Airlines Remembered


Photos © R.Leeuw

Wardair ceased operations: January 1990
Homebase: Edmonton & oronto, Canada
Founded: 1952
ICAO callsign: Wardair
Flightnbr prefix: WD / WDA
Operations: passengers

Wardair at Amsterdam Int'l Airport Schiphol during the 1980s with A310-300 C-GIWD:

Wardair was founded by Maxwell Ward in 1946 as Polaris Charter Co. and he started out with a DeHavilland DH.83C Fox Moth; he flew support flights for mineworkers from Yellowknife to the inhospitable far north of Canada. In 1952 Mr Ward set up the airline, using his own name, Wardair Ltd.
In 1962 Wardair changed from bush flying to charter work with a Douglas DC-6 and Europe was the leading destination, though Florida was also served. Many Europeans had migrated to Canada after World War II and a market for "VHF" (visiting friends and relatives) was fast developing on both sides of the Atlantic.
But Wardair remained faithful to Yellowknife, operating Bristol 170s, 3 DHC-3 Otters and DHC-2 Beavers.
In 1966 a Boeing 727 was introduced to the fleet, the first jet. It operated across the Atlantic. It was followed by 2 Boeing 707s two years later. Wardair was popular among the public, setting standards for holiday travel.
In May 1973 the giant Boeing 747 was introduced , while competition was often still operating propellor-driven equipment. Later McDonnell-Douglas DC-10s were also added (1978).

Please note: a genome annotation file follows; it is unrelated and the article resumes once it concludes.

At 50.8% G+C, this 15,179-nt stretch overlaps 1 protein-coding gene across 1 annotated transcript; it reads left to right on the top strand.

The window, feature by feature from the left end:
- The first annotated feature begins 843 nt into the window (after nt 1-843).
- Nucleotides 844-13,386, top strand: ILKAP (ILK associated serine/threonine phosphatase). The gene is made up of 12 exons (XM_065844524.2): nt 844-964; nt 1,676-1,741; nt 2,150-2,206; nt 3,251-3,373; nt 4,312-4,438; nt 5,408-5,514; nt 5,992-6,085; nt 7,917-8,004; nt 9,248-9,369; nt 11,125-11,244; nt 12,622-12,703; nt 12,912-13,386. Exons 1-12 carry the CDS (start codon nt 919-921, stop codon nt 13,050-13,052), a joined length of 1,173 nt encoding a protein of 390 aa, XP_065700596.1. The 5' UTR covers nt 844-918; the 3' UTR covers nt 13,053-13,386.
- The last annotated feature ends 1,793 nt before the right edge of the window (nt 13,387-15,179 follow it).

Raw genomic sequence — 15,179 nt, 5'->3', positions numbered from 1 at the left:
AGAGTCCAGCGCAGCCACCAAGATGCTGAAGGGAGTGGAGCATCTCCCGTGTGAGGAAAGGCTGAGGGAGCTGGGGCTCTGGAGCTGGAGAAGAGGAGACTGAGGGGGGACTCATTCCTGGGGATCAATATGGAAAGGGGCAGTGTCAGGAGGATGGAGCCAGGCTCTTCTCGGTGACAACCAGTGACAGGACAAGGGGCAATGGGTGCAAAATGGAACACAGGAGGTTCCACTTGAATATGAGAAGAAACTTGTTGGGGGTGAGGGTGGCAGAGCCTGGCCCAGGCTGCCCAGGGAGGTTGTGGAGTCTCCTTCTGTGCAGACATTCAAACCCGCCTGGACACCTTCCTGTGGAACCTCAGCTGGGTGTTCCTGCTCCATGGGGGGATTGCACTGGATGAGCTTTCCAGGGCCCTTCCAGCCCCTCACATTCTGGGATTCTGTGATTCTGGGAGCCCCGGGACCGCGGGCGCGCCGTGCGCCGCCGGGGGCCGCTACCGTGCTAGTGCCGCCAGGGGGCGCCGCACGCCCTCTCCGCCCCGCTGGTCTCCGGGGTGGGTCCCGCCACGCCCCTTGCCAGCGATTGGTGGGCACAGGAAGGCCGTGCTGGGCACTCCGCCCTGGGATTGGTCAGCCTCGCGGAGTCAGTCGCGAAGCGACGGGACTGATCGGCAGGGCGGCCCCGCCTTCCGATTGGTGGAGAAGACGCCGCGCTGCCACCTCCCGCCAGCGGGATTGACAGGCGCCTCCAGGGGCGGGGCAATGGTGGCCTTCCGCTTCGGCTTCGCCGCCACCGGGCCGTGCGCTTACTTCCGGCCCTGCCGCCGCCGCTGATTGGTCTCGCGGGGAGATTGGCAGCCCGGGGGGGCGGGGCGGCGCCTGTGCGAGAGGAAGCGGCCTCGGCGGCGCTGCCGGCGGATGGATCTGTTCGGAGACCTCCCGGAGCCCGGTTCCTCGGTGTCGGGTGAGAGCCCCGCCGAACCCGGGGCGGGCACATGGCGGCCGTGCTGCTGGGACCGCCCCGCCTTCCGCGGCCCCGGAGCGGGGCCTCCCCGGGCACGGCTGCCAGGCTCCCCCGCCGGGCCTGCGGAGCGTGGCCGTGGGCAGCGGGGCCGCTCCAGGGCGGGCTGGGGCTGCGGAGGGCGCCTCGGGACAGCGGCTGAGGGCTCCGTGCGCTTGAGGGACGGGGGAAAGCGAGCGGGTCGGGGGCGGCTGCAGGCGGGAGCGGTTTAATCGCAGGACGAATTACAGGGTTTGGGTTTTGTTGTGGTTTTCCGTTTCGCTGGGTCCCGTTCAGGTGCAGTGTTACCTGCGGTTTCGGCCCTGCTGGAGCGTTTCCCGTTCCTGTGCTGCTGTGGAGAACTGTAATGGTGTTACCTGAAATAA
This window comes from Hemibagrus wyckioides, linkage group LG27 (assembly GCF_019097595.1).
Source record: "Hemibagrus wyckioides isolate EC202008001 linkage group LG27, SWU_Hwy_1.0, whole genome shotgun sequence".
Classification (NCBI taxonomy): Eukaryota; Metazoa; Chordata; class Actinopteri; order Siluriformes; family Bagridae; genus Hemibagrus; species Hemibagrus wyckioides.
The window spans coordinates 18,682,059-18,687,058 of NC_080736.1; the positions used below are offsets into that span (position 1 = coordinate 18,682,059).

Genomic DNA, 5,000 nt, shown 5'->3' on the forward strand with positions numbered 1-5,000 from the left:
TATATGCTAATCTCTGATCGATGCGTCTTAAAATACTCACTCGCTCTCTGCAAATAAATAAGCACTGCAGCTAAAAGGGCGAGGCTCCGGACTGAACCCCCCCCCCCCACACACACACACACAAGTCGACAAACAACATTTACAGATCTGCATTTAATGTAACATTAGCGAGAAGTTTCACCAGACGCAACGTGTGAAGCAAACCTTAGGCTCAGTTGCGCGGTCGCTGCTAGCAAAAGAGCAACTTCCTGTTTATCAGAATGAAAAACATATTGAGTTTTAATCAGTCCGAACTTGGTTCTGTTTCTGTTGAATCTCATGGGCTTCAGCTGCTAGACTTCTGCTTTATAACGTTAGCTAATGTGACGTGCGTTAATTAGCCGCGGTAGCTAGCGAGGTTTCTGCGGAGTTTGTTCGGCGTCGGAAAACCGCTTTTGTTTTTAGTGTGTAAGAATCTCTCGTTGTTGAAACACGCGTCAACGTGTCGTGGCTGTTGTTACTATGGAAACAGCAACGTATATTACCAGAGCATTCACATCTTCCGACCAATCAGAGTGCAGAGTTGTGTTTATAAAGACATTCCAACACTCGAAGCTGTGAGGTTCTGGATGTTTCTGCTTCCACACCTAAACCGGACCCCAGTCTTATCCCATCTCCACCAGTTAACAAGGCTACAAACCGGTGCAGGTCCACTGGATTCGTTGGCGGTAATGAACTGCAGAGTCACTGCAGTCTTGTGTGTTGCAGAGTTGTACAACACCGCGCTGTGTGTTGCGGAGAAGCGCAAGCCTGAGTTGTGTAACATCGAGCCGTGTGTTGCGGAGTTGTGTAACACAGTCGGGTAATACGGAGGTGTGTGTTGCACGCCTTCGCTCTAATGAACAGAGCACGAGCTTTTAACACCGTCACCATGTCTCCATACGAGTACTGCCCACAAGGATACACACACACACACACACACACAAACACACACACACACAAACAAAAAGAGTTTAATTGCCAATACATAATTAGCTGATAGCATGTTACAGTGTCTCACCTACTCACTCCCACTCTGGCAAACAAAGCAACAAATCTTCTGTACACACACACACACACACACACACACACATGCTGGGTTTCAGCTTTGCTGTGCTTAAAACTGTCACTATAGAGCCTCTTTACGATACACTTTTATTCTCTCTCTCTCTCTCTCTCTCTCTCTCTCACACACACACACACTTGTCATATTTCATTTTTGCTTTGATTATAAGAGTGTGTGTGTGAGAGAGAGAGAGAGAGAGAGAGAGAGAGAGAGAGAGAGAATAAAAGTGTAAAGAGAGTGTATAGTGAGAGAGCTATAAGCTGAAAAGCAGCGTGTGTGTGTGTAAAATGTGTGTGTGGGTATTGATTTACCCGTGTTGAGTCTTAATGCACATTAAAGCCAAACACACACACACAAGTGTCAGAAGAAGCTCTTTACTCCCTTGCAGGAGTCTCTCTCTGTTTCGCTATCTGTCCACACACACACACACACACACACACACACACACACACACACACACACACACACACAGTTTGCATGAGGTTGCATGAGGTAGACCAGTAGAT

Wardair operated its charters from Vancouver, Calgary, Edmonton, Winnipeg, Montreal, Ottawa, Saskatoon and Toronto. Destinations were found in Europe, the Caribbean, Mexico and the southern USA.
By 1976 Wardair had grown in Wardair International, a holding company including Wardair Canada (the airline), but also interests in hotels and tour operators.
During the 1980s Wardair ran into problems; a reorganisation was needed and it was decided that the Airbus A310-300 would become the standard aircraft of the fleet (1987). By end-1980s Wardair had become the third airline of Canada and MD-80s were ordered for use on domestic routes. However, these were not delivered, as quite surprisingly the company was bought by Canadian Airlines in 1989. From 15Jan90 the companies merged and Wardair vanished from the North American and European Skies.

By 1989 the fleet consisted of:

TailnumberAircraft TypeConstruction nbrseat capacity
C-FGWDA310-304438J30 Y166
C-FHWDA310-304441J30 Y166
C-FNWDA310-304/TD>444J30 Y166
C-FSWDA310-304418J30 Y166
C-FWDXA310-304425J30 Y166
C-GBWDA310-304446J30 Y166
C-GCWDA310-304447J30 Y166
C-GDWDA310-304448J30 Y166
C-GIWDA310-304472J30 Y166
C-GJWDA310-304475J30 Y166
C-GKWDA310-304481J30 Y166
C-GLWDA310-304482J30 Y166
C-FDJC747-1D120208/123J16 Y440
C-FFUN747-1D120305/146J16 Y440
C-FTOB747-13320014/121J16 Y440

See also my page on Wardair, a Chronology

And on an external link, see Caz Caswell's Tribute

Max Ward, bush pilot turned Canadian aviation pioneer, has died on 02Nov2020 (aged 98). - -/max-ward-obituary

Airlines Worldwide, B.I. Hengi (NARA-Verlag and Midland Publishing, 2000)
JP Airline-Fleets Int'l 1989

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